And thou in a market-place wouldest not choose to see a woman stripped naked, or rather not even in a house, but callest such a thing an outrage. And goest thou up into the theatre, to insult the common nature of men and women, and disgrace thine own eyes? ... Is it that when we are apart, then such a thing is outrageous, but when we are assembled and all sitting together, it is no longer equally shameful? Nay, this is absurdity and a disgrace, and words of the utmost madness; and it were better to besmear the eyes all over with mud and mire than to be a spectator of such a transgression. For surely mire is not so much an hurt to an eye, as an unchaste sight, and the spectacle of a woman stripped naked. ...


How then will thy wife thenceforward look upon thee, when thou art returned from such wickedness? how receive thee? how speak to thee, after thou hast so publicly put to shame the common nature of woman, and art made by such a sight the harlots' captive and slave?


Now if ye grieve at hearing these things, I thank you much, for "who is he that maketh me glad, but he which is made sorry by me?" Do not then ever cease to grieve and be vexed for them, for the sorrow that comes of such things will be to you a beginning of a change for the better. For this cause I also have made my language the stronger, that by cutting deeper I might free you from the venom of them that intoxicate you; that I might bring you back to a pure health of soul. (Sermon on Matthew 2:1-2 6.10)

 

Let us then also follow the magi, let us separate ourselves from our barbarian customs, and make our distance therefrom great, that we may see Christ, since they too, had they not been far from their own country, would have missed seeing Him. Let us depart from the things of earth. ...


Whereas the barbarians accomplished so great a journey for His sake, before seeing Him; thou not even after thou hast seen Him dost emulate them, but forsakest Him after seeing Him, and runnest to see the stage player. (For I touch again on the same subjects, as I did also of late.) And seeing Christ lying in the manger, thou leavest Him, that thou mayest see women on the stage. ...


Think not, because thou hast not been joined unto the harlot, thou art clean from the sin; for in the purpose of thine heart thou hast done it all. Since if thou be taken by lust, thou hast kindled the flame up higher; if thou feel nothing at what thou seest, thou deservest a heavier charge, for being a scandal to others, by encouraging them in these spectacles, and for polluting thine own eye-sight, and together with thine eye-sight, thy soul. ...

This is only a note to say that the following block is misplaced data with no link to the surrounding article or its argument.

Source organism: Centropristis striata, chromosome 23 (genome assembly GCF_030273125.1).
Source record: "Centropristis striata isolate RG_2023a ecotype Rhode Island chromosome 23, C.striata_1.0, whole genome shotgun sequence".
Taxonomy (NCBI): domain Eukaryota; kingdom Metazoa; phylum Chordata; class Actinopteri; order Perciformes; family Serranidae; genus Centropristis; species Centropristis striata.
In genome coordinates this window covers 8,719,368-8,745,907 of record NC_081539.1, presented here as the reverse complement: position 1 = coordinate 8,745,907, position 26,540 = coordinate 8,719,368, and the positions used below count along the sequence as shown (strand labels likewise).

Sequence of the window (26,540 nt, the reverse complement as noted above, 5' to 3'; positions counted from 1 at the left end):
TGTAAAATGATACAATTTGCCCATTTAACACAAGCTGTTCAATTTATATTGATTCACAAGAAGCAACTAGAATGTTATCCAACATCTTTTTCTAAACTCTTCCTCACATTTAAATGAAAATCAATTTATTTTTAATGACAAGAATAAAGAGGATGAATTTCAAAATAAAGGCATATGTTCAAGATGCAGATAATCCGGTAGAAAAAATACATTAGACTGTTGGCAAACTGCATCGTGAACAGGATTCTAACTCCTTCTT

"Well," saith one, "and what dost thou require us to do? to occupy the mountains, and become monks?" Why it is this which makes me sigh, that ye think them alone to be properly concerned with decency and chastity; and yet assuredly Christ made His laws common to all. Thus, when He saith, "if any one look on a woman to lust after her," He speaks not to the solitary, but to him also that hath a wife; since in fact that mount was at that time filled with all kinds of persons of that description. Form then in thy mind an image of that amphitheatre, and hate thou this, which is the devil's. Neither do thou condemn the severity of my speech. For I neither "forbid to marry," nor hinder thy taking pleasure; but I would have this be done in chastity, not with shame, and reproach, and imputations without end. I do not make it a law that you are to occupy the mountains and the deserts, but to be good and considerate and chaste, dwelling in the midst of the city. ...


What plea then wilt thou have, I pray thee, beholding, as thou dost, with great eagerness, things which even to name is disgraceful; preferring to all sights these, which even to recount is intolerable?


Now then for a season, in order not to be too burdensome, I will here bring my discourse to an end. But if ye continue in the same courses, I will make the knife sharper, and the cut deeper; and I will not cease, till I have scattered the theatre of the devil, and so purified the assembly of the Church. For in this way we shall both be delivered from the present disgrace, and shall reap the fruit of the life to come, by the grace and love towards man of our Lord Jesus Christ, to whom be glory and might for ever and ever. Amen. (Sermon on Matthew 2:4-5 7.6-8)